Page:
But the planes kept flying.
The program was repeatedly protected from Washington budget-cutters by a coalition of Cuban American lawmakers and non-Cuban legislators from Florida. To them, what looked like the program’s worst problems were actually proof that it had to be saved.
For instance: The broadcasts are jammed. Well, wasn’t that the best evidence of their potential, if the jamming stopped or the Castros fell?
“If it wasn’t important, why would they block the signals? So we know that it’s effective,” Rep. Mario Diaz-Balart (R-Fla.) said in an interview last week. Other backers include Rep. Ileana Ros-Lehtinen (R-Fla.) and Sens. Marco Rubio (R-Fla.) and Robert Menendez (D-N.J.).
Diaz-Balart also viewed another common criticism of the plane — the cost of the program — as a strong reason to keep it. After all, he said, the government spent a lot of money to turn an airplane into a flying antenna.
“It would . . . be a colossal waste of money” to junk the plane now, Diaz-Balart said.
Years went by. Millions poured in. Then, in 2012, the Obama administration officially gave up.
The federal Office of Cuba Broadcasting, which pays for the plane, asked Congress to eliminate it. The savings: about $2 million a year.
“We have evolved from the airplane to distribute our TV content toward means that we know are popular on the island,” said Carlos A. García Pérez, a Cuban American trial lawyer from Puerto Rico who now heads the office. The station, for instance, now broadcasts on DirectTV, to reach Cubans with pirated satellite dishes. And it burns newscasts onto DVDs and sends 1,000 a week to be handed out by Cuban activist groups and churches.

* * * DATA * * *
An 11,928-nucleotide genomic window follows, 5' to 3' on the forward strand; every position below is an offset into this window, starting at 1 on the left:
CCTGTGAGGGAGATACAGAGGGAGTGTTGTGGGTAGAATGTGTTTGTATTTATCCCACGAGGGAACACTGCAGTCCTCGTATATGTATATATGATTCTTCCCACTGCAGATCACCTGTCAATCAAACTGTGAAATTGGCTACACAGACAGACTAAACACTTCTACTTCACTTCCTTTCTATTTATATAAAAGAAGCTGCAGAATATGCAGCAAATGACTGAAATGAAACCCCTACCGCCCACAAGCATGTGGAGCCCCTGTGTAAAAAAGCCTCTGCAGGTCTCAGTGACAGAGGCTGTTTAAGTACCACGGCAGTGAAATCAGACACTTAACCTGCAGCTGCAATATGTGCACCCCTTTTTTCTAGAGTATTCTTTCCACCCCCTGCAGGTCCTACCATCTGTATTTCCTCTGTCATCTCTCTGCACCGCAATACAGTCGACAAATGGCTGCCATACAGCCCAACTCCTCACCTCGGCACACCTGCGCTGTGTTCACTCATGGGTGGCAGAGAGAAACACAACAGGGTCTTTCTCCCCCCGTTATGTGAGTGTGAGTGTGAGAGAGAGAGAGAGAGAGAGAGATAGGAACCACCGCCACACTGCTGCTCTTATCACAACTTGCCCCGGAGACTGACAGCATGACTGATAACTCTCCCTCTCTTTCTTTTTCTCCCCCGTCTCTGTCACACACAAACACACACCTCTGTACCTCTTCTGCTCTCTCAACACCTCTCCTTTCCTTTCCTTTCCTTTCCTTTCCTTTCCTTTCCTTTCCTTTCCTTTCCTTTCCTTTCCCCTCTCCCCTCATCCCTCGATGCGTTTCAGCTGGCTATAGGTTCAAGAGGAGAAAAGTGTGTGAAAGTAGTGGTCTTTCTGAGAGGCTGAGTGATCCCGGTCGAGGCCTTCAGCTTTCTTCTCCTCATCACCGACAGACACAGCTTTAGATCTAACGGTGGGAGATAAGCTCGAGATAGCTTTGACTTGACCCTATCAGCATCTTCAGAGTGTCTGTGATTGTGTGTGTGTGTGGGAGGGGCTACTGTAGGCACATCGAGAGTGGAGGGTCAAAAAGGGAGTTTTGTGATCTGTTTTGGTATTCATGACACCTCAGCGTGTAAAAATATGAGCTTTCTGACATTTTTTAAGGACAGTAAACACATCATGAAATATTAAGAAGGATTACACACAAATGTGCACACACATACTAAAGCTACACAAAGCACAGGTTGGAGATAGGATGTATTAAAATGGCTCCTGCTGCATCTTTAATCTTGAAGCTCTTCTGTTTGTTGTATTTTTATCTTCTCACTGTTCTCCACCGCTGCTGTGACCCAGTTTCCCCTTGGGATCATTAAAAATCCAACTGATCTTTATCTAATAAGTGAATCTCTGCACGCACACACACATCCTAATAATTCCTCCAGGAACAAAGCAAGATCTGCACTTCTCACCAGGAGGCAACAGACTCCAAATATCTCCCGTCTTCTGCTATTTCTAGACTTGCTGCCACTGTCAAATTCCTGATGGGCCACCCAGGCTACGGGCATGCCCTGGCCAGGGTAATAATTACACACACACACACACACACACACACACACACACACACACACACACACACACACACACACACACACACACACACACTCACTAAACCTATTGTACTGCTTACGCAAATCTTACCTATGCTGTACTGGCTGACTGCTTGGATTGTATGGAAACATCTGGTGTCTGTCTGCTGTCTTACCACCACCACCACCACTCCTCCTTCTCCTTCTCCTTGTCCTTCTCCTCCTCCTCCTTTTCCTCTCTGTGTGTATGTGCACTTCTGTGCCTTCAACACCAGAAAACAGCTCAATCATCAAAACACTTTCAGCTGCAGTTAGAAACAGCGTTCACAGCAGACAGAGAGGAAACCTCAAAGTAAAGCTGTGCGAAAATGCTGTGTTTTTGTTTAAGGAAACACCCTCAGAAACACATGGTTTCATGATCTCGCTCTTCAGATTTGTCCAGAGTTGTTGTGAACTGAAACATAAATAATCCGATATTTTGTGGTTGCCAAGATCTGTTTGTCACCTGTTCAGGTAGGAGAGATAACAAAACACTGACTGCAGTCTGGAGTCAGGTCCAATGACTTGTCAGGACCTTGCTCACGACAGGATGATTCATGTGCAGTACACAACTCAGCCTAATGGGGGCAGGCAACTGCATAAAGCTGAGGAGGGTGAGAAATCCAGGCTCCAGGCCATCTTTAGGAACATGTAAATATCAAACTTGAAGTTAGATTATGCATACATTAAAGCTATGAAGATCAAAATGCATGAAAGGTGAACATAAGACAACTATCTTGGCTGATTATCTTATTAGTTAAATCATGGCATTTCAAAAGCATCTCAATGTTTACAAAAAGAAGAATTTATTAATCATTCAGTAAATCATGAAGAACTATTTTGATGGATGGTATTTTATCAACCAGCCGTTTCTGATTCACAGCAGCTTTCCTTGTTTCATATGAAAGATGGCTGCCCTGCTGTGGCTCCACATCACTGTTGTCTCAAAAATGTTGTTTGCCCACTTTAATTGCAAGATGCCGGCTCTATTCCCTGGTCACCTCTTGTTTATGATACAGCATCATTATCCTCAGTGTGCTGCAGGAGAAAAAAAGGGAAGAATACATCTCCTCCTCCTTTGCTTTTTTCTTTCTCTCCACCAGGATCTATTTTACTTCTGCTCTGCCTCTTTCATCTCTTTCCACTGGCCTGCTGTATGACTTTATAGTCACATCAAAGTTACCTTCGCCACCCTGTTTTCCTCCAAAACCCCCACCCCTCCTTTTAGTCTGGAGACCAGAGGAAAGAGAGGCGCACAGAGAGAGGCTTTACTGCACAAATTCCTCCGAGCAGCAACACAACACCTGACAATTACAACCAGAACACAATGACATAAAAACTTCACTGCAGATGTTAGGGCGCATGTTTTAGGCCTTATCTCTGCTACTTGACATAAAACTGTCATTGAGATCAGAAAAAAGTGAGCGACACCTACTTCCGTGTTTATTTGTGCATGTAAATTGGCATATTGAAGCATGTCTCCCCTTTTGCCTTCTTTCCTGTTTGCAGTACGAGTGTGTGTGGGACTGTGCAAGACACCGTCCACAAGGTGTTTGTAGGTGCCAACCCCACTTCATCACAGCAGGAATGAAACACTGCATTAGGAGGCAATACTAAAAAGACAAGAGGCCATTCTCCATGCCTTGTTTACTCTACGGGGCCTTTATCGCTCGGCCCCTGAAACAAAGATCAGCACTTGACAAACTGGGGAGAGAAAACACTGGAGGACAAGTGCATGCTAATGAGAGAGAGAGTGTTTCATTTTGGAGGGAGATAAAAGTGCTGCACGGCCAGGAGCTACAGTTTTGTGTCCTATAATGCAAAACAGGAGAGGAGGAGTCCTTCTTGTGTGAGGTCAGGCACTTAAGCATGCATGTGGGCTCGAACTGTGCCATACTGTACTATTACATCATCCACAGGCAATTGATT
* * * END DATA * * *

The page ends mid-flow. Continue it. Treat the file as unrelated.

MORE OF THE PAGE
The plane kept flying.
“No one dislikes TV Martí more than the Cuban government,” said Mauricio Claver-Carone, the Washington director of the U.S.-Cuba Democracy PAC, a group that lobbies for stronger measures against the Castro regime. “Do we therefore, essentially, give in to those efforts by the regime and do their job for them?”
Congress preserved the funding. So from October to this May, the administration spent $751,999 to operate a plane it had declared was not worth the money.
But then came sequestration.